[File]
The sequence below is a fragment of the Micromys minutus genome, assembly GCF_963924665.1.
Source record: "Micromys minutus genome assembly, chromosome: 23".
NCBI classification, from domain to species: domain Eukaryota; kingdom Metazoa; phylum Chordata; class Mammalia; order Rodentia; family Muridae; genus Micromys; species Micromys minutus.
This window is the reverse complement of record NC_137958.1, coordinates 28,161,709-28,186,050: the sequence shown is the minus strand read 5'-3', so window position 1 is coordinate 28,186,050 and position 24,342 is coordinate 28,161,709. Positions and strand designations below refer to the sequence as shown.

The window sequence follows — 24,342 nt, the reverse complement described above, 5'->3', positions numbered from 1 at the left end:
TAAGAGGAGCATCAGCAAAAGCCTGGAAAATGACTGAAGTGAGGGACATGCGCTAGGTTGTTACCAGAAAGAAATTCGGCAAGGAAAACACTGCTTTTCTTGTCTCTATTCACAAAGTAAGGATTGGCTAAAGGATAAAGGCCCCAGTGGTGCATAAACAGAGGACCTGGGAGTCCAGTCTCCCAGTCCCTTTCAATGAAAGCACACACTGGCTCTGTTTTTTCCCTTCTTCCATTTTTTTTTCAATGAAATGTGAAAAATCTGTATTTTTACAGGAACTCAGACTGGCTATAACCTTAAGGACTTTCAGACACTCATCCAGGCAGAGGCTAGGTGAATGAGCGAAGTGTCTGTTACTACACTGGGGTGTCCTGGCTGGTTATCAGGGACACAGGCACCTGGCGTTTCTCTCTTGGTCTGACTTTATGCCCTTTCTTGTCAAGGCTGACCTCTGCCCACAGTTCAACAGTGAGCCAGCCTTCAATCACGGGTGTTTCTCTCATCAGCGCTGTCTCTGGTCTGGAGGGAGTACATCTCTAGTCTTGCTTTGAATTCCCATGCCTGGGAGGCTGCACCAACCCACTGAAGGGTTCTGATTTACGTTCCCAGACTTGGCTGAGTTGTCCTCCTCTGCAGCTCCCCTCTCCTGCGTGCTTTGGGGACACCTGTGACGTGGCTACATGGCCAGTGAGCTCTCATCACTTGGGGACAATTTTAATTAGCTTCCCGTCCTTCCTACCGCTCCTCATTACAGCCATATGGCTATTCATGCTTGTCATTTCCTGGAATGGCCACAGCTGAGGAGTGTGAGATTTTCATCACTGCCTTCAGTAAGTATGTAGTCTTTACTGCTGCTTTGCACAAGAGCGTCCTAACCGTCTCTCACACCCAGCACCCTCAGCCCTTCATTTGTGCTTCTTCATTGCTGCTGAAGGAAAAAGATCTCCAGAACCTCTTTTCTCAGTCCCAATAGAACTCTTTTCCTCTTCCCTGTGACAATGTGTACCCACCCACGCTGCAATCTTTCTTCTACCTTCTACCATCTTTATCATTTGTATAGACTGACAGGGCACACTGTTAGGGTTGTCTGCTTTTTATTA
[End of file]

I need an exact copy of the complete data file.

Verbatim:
The sequence below is a fragment of the Micromys minutus genome, assembly GCF_963924665.1.
Source record: "Micromys minutus genome assembly, chromosome: 23".
NCBI classification, from domain to species: domain Eukaryota; kingdom Metazoa; phylum Chordata; class Mammalia; order Rodentia; family Muridae; genus Micromys; species Micromys minutus.
This window is the reverse complement of record NC_137958.1, coordinates 28,161,709-28,186,050: the sequence shown is the minus strand read 5'-3', so window position 1 is coordinate 28,186,050 and position 24,342 is coordinate 28,161,709. Positions and strand designations below refer to the sequence as shown.

The window sequence follows — 24,342 nt, the reverse complement described above, 5'->3', positions numbered from 1 at the left end:
TAAGAGGAGCATCAGCAAAAGCCTGGAAAATGACTGAAGTGAGGGACATGCGCTAGGTTGTTACCAGAAAGAAATTCGGCAAGGAAAACACTGCTTTTCTTGTCTCTATTCACAAAGTAAGGATTGGCTAAAGGATAAAGGCCCCAGTGGTGCATAAACAGAGGACCTGGGAGTCCAGTCTCCCAGTCCCTTTCAATGAAAGCACACACTGGCTCTGTTTTTTCCCTTCTTCCATTTTTTTTTCAATGAAATGTGAAAAATCTGTATTTTTACAGGAACTCAGACTGGCTATAACCTTAAGGACTTTCAGACACTCATCCAGGCAGAGGCTAGGTGAATGAGCGAAGTGTCTGTTACTACACTGGGGTGTCCTGGCTGGTTATCAGGGACACAGGCACCTGGCGTTTCTCTCTTGGTCTGACTTTATGCCCTTTCTTGTCAAGGCTGACCTCTGCCCACAGTTCAACAGTGAGCCAGCCTTCAATCACGGGTGTTTCTCTCATCAGCGCTGTCTCTGGTCTGGAGGGAGTACATCTCTAGTCTTGCTTTGAATTCCCATGCCTGGGAGGCTGCACCAACCCACTGAAGGGTTCTGATTTACGTTCCCAGACTTGGCTGAGTTGTCCTCCTCTGCAGCTCCCCTCTCCTGCGTGCTTTGGGGACACCTGTGACGTGGCTACATGGCCAGTGAGCTCTCATCACTTGGGGACAATTTTAATTAGCTTCCCGTCCTTCCTACCGCTCCTCATTACAGCCATATGGCTATTCATGCTTGTCATTTCCTGGAATGGCCACAGCTGAGGAGTGTGAGATTTTCATCACTGCCTTCAGTAAGTATGTAGTCTTTACTGCTGCTTTGCACAAGAGCGTCCTAACCGTCTCTCACACCCAGCACCCTCAGCCCTTCATTTGTGCTTCTTCATTGCTGCTGAAGGAAAAAGATCTCCAGAACCTCTTTTCTCAGTCCCAATAGAACTCTTTTCCTCTTCCCTGTGACAATGTGTACCCACCCACGCTGCAATCTTTCTTCTACCTTCTACCATCTTTATCATTTGTATAGACTGACAGGGCACACTGTTAGGGTTGTCTGCTTTTTATTA